Radiology technologists, also called radiographers, produce X-ray films of all parts of the human body for diagnosis of medical problems.
Radiology technologists work in hospitals, clinics, physician offices and emergency and urgent care centers. Radiology technologists may work anywhere from a small private doctor’s office to operating rooms in large metropolitan hospitals.
Radiology technologists are responsible for all aspects of producing high quality radiographs (X-rays). Patient care and positioning, equipment settings and adjustments for individual patients, patient protection from radiation exposure and analysis of X-ray quality are all important in the radiology technologist’s work. Some Radiology technologists often specialize in specific techniques, such as mammography, computerized tomography (CT) and magnetic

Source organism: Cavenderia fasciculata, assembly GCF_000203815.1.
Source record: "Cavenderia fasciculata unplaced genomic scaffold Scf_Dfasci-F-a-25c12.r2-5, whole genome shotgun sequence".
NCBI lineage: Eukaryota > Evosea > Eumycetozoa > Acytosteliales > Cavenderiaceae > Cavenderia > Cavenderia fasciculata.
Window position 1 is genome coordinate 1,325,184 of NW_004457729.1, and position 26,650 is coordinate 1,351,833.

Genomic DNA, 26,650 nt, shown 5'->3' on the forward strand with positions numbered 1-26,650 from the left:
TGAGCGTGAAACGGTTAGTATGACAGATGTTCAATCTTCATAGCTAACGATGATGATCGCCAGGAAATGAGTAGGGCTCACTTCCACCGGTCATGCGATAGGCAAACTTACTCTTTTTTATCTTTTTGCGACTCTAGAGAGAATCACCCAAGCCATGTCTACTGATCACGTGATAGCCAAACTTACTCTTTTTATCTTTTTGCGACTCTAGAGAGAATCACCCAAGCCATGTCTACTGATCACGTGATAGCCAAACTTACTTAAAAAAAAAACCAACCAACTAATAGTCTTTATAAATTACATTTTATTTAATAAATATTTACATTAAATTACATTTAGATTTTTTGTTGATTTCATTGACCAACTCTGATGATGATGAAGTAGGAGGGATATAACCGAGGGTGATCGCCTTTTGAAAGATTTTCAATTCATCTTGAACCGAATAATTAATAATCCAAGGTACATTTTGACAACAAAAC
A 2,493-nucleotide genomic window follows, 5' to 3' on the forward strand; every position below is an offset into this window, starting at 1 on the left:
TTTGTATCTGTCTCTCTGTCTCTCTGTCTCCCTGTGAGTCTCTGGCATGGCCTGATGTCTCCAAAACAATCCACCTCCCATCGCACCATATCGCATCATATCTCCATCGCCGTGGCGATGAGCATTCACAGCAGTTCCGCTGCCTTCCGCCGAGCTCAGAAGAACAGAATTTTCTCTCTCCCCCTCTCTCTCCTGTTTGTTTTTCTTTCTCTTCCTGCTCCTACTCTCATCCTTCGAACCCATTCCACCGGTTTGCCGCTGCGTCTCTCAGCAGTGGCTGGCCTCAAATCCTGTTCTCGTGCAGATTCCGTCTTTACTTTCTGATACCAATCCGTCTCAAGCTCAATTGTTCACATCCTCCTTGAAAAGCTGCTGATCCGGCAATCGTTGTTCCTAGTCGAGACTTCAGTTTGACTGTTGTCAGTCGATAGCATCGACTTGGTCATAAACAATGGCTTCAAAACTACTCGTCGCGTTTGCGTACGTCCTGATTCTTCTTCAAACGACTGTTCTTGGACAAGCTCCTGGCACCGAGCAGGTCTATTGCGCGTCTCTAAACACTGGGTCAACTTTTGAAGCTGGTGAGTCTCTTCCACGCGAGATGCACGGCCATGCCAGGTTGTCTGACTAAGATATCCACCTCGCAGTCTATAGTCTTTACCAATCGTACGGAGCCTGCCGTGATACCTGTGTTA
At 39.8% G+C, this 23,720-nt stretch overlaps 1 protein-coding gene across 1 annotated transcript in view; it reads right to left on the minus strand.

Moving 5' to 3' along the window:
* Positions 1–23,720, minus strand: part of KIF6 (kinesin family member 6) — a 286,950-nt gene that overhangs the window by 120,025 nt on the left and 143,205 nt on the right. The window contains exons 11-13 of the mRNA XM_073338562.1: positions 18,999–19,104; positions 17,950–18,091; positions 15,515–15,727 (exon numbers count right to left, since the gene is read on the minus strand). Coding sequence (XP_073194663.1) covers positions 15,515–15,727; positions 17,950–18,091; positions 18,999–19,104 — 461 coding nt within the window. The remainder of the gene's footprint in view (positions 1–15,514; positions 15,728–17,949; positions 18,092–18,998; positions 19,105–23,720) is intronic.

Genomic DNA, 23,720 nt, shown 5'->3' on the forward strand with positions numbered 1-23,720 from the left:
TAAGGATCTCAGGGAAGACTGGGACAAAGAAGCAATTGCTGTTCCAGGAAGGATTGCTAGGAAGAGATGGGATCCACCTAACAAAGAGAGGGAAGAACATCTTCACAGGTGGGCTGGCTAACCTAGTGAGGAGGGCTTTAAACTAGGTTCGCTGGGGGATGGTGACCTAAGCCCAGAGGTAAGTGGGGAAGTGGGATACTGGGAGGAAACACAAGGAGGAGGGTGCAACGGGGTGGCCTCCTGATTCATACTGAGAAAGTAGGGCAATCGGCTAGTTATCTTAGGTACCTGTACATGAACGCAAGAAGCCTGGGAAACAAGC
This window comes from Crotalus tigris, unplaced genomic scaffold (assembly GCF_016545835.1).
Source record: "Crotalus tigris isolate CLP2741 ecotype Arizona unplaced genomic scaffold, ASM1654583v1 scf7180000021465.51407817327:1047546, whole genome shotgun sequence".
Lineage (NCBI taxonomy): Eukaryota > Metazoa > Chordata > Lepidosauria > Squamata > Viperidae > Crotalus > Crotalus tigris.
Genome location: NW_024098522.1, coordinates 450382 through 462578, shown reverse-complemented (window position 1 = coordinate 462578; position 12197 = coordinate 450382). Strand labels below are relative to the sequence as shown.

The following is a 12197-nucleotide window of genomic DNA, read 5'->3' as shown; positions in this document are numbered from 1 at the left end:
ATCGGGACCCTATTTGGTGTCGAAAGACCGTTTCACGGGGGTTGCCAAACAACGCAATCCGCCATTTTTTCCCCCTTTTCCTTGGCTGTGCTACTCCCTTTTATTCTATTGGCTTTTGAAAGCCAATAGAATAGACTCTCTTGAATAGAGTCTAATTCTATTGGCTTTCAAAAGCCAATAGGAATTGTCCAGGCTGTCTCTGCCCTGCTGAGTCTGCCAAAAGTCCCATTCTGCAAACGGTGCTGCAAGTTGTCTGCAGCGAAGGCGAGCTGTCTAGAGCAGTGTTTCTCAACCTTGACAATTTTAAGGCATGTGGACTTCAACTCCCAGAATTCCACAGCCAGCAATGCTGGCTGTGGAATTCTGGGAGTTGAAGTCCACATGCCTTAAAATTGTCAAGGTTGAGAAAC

resonance imaging (MRI).
Median annual earnings of radiology technologists: Medical and diagnostic laboratories: $42,470, General medical and surgical hospitals : 39,580, Offices of physicians: 36,490.
Formal training programs in radiography range in length from 1 to 4 years and lead to a certificate, associate degree, or bachelor’s degree. Students who graduate from Radiology Technology program are eligible to take the national registry examination administered by American Registry of Radiology Technologists (ARRT).
Workers in related occupations include cardiovascular technologists and technicians, clinical laboratory technologists and technicians, diagnostic medical sonographers, nuclear medicine technologists, radiation therapists, and respiratory therapists.